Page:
AA Advice: Looking after your car when you’re not driving regularly
AA patrols will continue to help key workers and those who need to travel during lockdown, but many vehicle owners will be preparing for another month off the road, this time in colder conditions.
Ben Sheridan, AA Patrol of the Year, gives his top tips on maintaining your vehicles through lockdown:
If being used occasionally:
If vehicles are likely to be used for occasional essential journeys, you’ll want to know that they are ready when needed.
One of the key things to look out for is the battery. There is more demand on car batteries during winter with increased use of lights, wipers and heating. The age of the battery, how the vehicle has been used and the cold temperatures all affect performance.
You can help keep batteries in good working order by using a mains-powered battery maintainer or, if this isn’t possible, starting the engine once a week and allowing it to run for at least 15 minutes to give the battery time to charge.
Most modern vehicles with a fairly healthy battery should last at least two weeks without needing to be started up, but if there’s any doubt about the condition of the battery, start it once a week just to be safe.
If your vehicles are garaged, remember to pull them out into the open first; don’t run the engine inside a garage, and never leave a vehicle unattended with the engine running.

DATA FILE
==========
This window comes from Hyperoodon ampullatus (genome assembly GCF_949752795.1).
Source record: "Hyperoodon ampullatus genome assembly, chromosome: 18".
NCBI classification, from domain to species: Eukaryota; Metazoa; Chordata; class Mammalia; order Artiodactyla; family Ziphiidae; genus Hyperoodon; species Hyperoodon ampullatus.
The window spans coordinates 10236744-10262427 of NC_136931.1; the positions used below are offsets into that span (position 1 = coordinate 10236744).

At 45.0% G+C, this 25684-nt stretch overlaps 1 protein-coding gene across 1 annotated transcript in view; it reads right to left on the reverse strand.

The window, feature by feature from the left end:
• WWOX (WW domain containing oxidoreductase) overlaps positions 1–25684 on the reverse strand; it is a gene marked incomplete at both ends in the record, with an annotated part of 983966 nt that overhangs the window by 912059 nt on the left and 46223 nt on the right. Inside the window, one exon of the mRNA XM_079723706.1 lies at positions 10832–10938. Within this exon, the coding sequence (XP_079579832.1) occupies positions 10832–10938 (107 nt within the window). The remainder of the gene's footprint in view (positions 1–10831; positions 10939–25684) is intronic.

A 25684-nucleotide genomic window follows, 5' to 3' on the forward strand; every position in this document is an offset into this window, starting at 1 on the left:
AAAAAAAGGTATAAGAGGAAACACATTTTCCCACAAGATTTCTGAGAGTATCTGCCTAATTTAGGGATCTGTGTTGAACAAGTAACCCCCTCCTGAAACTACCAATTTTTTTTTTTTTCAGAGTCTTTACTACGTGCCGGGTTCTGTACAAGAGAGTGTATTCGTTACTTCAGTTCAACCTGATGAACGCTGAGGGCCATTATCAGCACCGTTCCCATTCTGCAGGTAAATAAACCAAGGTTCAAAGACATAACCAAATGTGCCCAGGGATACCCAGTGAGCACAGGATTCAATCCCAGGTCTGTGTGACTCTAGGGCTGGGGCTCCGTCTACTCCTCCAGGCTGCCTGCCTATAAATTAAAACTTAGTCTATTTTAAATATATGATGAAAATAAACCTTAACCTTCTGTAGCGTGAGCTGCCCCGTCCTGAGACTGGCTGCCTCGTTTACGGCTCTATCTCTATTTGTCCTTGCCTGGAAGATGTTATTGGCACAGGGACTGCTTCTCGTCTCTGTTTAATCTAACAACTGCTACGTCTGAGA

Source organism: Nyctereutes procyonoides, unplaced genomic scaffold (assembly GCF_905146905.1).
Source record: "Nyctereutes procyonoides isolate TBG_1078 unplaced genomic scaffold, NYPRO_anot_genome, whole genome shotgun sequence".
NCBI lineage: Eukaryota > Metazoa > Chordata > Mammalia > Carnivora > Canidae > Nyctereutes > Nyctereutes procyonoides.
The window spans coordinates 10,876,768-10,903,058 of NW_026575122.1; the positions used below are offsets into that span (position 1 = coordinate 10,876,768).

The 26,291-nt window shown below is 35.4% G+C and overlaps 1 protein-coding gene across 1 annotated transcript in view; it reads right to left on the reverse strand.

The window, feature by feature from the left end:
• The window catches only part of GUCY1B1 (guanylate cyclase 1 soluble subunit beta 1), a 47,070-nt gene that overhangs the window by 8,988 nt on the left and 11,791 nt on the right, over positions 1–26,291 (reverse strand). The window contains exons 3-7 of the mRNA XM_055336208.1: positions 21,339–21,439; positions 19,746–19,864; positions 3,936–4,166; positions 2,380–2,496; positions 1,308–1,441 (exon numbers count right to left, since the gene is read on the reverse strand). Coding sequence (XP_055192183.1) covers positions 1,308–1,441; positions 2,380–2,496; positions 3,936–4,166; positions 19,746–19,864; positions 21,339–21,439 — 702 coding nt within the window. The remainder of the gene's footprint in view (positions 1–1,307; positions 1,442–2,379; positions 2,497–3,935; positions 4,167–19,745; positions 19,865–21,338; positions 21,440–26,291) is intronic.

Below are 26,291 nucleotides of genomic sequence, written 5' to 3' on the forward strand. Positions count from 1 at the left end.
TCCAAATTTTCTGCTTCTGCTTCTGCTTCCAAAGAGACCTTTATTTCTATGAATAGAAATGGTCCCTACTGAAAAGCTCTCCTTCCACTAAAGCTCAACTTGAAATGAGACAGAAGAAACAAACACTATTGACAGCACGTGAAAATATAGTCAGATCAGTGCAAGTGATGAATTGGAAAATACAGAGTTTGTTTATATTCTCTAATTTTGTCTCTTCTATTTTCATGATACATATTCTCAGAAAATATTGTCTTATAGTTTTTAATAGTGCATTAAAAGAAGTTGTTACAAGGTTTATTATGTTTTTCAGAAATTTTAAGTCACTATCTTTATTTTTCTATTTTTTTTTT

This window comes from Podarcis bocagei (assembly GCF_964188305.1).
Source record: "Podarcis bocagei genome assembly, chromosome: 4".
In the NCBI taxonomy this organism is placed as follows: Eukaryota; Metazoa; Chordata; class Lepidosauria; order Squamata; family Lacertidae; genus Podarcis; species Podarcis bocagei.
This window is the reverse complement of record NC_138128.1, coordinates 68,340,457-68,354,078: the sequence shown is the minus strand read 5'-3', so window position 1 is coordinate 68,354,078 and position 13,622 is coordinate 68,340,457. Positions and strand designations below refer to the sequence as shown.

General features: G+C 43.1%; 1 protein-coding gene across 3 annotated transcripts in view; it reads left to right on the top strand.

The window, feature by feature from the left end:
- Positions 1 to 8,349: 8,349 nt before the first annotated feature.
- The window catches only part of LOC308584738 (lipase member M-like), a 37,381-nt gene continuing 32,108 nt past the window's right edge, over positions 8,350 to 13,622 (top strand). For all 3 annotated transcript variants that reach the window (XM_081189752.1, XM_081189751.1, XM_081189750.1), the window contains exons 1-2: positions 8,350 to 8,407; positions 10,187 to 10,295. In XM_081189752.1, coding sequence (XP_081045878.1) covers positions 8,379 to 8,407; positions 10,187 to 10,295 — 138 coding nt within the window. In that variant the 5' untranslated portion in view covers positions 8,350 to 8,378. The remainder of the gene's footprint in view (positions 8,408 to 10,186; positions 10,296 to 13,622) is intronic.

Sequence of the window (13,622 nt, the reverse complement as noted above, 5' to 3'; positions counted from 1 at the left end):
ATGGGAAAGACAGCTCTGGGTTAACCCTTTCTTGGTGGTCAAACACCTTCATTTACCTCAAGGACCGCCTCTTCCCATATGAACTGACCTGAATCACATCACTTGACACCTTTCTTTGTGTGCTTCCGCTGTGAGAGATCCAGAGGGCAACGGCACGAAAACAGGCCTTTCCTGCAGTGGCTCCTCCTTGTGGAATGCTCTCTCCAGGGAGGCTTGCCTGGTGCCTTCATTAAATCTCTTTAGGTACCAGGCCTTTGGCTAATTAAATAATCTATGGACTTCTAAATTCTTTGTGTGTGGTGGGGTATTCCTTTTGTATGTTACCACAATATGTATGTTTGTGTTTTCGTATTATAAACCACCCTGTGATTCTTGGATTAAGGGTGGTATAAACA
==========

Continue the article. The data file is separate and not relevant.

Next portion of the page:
If not being used at all
If you’re locking your vehicles up for the month or even further into winter, there are steps you can take now to see them through the period of disuse; known as laying-up.
If a vehicle is kept off the road and isn’t being used at all, you may be able to make a Statutory Off Road Notification (SORN).
Before parking up, it’s a good idea to top up with fuel. A full tank doesn't attract condensation, which could cause issues if allowed to build up over time.
More information on laying up vehicles for winter can be found at: https://www.theaa.com/driving-advice/laying-up
Advice for Electric Vehicles (EVs)
Electric and hybrid vehicles have 12-volt batteries, the same as conventional cars. However, they charge differently.
Pressing the start button so the ‘ready’ light comes on will operate the charging system. Putting the vehicle into ‘ready’ mode for 10 minutes once a week should keep the 12-volt battery topped up.
Some electric and plug-in hybrid vehicles can maintain their 12-volt batteries if they’re plugged in to the mains charger, so vehicle owners should check their EV handbook for details.
Getting back on the road
Once you’re ready to use your vehicles again, check that the MoT and tax are still current. If your MoT is due to expire during the second lockdown period, it would be a good idea to get it booked in as soon as possible as many garages are still dealing with high demand from the MoT extension. Vehicle owners can find a local AA-approved garage, select a date and book an individual MoT online via AA Smart Care or contact your AA account manager if you have multiple vehicles to maintain.
Before starting the vehicle, make sure there’s nothing nesting under the bonnet which might have caused damage to pipes or hoses, and check all the fluid levels before starting the engine.
Before driving, check the tyre pressures and inflate them if needed. It’s also worth checking the condition of the tyres, looking out for any defects.
If your vehicles have been standing unused for a long time, it’s a good idea to arrange a full service once you’re ready to use them again.